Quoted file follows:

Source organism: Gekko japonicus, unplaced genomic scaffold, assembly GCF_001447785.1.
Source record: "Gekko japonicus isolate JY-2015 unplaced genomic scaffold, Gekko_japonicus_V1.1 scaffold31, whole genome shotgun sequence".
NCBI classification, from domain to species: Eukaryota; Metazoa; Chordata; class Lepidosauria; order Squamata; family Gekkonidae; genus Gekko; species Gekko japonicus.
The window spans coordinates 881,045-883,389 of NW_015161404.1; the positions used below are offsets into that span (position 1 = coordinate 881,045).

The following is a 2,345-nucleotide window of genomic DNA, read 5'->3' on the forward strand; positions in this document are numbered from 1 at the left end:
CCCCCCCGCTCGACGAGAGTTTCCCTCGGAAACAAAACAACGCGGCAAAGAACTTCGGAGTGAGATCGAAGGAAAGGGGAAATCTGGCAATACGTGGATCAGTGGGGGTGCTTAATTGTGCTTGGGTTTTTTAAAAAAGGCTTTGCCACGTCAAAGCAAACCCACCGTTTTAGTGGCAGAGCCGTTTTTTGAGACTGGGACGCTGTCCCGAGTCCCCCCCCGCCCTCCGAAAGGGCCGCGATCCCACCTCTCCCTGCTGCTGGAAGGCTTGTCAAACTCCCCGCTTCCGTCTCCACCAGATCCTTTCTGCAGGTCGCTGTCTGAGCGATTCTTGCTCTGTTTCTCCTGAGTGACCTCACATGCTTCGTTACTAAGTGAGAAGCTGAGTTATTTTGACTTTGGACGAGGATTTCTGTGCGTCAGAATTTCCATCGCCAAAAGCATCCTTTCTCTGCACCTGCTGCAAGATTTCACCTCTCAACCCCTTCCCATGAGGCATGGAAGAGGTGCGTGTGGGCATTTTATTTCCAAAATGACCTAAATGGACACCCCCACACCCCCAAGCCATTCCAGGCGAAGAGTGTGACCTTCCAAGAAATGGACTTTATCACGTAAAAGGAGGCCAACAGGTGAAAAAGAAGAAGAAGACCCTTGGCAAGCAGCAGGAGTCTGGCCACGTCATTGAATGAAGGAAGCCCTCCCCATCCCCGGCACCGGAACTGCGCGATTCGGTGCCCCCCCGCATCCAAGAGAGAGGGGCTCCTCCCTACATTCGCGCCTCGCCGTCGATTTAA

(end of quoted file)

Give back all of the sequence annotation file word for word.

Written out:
Source organism: Gekko japonicus, unplaced genomic scaffold, assembly GCF_001447785.1.
Source record: "Gekko japonicus isolate JY-2015 unplaced genomic scaffold, Gekko_japonicus_V1.1 scaffold31, whole genome shotgun sequence".
NCBI classification, from domain to species: Eukaryota; Metazoa; Chordata; class Lepidosauria; order Squamata; family Gekkonidae; genus Gekko; species Gekko japonicus.
The window spans coordinates 881,045-883,389 of NW_015161404.1; the positions used below are offsets into that span (position 1 = coordinate 881,045).

The following is a 2,345-nucleotide window of genomic DNA, read 5'->3' on the forward strand; positions in this document are numbered from 1 at the left end:
CCCCCCCGCTCGACGAGAGTTTCCCTCGGAAACAAAACAACGCGGCAAAGAACTTCGGAGTGAGATCGAAGGAAAGGGGAAATCTGGCAATACGTGGATCAGTGGGGGTGCTTAATTGTGCTTGGGTTTTTTAAAAAAGGCTTTGCCACGTCAAAGCAAACCCACCGTTTTAGTGGCAGAGCCGTTTTTTGAGACTGGGACGCTGTCCCGAGTCCCCCCCCGCCCTCCGAAAGGGCCGCGATCCCACCTCTCCCTGCTGCTGGAAGGCTTGTCAAACTCCCCGCTTCCGTCTCCACCAGATCCTTTCTGCAGGTCGCTGTCTGAGCGATTCTTGCTCTGTTTCTCCTGAGTGACCTCACATGCTTCGTTACTAAGTGAGAAGCTGAGTTATTTTGACTTTGGACGAGGATTTCTGTGCGTCAGAATTTCCATCGCCAAAAGCATCCTTTCTCTGCACCTGCTGCAAGATTTCACCTCTCAACCCCTTCCCATGAGGCATGGAAGAGGTGCGTGTGGGCATTTTATTTCCAAAATGACCTAAATGGACACCCCCACACCCCCAAGCCATTCCAGGCGAAGAGTGTGACCTTCCAAGAAATGGACTTTATCACGTAAAAGGAGGCCAACAGGTGAAAAAGAAGAAGAAGACCCTTGGCAAGCAGCAGGAGTCTGGCCACGTCATTGAATGAAGGAAGCCCTCCCCATCCCCGGCACCGGAACTGCGCGATTCGGTGCCCCCCCGCATCCAAGAGAGAGGGGCTCCTCCCTACATTCGCGCCTCGCCGTCGATTTAA